There are several electrical properties of minerals that are sometimes useful in identification, and there are others that are simply interesting but not of much value for identification.
- Electrical Conductivity (or it's compliment, resistance)
- Most minerals are electrical insulators (104+ ohm-meters). A few, mostly metals plus graphite, are conductors.
Note that most elements are metals and excellent conductors of electricity, with
resistance in the range of 10-8 ohm-meters. And a few elements are semi-conductors, such as silicon, germanium,
and tellurium. Measurement of electrical resistance can distinguish between
conductors, as long as the element is relatively pure and the sample is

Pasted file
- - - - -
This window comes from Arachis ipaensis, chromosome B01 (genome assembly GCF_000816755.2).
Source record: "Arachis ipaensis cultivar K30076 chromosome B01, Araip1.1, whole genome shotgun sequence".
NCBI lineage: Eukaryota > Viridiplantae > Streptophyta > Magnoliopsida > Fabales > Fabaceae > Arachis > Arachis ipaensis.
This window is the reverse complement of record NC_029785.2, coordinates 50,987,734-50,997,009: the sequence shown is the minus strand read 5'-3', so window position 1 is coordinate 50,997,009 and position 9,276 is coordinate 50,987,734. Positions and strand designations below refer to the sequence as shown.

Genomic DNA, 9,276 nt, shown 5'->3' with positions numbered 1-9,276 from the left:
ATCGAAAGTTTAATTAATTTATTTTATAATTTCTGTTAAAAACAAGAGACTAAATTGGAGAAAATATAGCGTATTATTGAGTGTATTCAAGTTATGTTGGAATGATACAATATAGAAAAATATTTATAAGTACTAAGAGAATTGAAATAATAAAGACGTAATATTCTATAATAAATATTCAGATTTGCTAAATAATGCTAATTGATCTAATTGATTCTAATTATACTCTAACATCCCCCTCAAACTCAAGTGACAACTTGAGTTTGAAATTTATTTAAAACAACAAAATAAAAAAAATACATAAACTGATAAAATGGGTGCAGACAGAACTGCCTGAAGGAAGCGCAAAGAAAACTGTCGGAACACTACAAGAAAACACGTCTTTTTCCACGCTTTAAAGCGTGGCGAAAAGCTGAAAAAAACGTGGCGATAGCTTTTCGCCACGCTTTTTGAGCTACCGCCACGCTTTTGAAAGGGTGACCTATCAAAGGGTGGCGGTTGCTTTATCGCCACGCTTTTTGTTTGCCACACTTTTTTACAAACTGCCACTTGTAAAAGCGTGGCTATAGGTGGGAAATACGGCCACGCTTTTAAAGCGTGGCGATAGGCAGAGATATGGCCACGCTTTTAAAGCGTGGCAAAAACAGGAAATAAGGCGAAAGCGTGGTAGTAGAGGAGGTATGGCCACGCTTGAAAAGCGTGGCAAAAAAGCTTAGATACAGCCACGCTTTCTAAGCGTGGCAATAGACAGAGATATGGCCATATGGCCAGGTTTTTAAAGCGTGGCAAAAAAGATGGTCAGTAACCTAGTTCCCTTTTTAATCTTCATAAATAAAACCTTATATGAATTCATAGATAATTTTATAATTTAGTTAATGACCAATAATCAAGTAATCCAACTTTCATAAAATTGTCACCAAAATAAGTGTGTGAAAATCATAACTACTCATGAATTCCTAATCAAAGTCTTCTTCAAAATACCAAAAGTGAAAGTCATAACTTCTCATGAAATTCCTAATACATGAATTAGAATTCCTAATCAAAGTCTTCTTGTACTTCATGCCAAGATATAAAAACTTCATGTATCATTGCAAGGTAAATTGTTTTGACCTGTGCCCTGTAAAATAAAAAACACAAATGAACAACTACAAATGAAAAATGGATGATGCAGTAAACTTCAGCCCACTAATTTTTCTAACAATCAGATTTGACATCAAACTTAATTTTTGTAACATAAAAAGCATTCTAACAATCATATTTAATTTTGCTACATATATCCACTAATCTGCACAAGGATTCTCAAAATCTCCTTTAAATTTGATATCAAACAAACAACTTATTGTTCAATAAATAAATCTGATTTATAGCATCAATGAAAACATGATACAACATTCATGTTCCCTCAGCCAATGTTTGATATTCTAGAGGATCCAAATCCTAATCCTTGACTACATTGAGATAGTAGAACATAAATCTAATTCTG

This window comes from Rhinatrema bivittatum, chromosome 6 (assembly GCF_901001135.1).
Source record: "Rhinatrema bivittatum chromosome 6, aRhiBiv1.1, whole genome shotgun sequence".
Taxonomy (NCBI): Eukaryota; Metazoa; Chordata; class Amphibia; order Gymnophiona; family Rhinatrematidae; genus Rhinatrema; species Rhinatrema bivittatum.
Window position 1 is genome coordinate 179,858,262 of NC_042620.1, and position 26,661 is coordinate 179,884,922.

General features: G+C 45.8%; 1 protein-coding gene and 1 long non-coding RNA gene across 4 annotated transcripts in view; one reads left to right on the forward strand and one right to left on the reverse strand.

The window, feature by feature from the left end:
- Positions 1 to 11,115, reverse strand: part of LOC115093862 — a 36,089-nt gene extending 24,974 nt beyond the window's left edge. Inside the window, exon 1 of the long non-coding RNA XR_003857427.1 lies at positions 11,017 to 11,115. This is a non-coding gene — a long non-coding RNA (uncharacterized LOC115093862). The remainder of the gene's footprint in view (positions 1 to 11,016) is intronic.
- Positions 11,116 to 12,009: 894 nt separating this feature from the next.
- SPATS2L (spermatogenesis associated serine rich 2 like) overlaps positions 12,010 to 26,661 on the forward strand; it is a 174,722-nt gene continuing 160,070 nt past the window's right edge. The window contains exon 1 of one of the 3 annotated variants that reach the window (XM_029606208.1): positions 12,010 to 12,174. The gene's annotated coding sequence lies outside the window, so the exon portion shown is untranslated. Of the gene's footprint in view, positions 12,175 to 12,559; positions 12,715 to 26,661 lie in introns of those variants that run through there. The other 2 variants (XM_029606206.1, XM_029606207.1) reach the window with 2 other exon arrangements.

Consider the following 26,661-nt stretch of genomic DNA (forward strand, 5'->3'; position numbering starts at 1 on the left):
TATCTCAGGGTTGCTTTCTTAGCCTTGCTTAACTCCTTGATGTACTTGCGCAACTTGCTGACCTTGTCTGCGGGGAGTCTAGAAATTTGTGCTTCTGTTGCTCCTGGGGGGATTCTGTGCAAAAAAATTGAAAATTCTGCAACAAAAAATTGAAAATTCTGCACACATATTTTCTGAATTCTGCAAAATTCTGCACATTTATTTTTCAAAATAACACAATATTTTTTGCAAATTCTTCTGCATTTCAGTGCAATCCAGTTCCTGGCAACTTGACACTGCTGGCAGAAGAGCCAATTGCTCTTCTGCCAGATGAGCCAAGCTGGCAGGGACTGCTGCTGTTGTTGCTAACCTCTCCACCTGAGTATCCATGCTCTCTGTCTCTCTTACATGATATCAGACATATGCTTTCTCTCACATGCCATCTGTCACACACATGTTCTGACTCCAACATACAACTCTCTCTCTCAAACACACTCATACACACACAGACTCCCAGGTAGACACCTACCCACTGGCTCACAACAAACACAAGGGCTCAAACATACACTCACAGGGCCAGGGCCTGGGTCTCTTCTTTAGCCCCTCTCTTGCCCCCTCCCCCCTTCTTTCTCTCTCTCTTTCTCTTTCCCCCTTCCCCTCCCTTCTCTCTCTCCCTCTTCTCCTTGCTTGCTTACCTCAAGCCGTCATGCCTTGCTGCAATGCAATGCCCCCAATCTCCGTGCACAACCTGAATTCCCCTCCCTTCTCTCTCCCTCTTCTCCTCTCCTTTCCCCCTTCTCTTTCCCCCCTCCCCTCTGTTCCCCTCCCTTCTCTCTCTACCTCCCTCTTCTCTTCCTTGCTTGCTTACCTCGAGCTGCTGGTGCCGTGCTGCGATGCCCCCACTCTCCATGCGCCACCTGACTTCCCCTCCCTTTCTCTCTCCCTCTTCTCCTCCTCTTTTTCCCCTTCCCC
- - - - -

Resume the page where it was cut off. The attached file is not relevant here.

relatively large, although the metals have sufficiently high conductivity that,
for small samples, they'll have close to zero resistance (values of 10-8
ohm-meters are typical). Graphite has a measurable resistance (10-5
ohm-meters), and is easily distinguished in this way from molybdenum whose
crystals are similar but which is a conductor. Semi-conductors can be identified
based upon measurements of their band gap voltage, or via their resistance once
that voltage is exceeded (silicon is 10, germanium is 10, tellurium is ).
- Electrostatic generators
- A few minerals, such as sulfur, are such good insulators (1015
ohm-meters) they can easily generate static electricity.
- Some minerals, including tourmaline and galena, generate electric fields when squeezed (or conversely they change dimensions when an electric field is applied).
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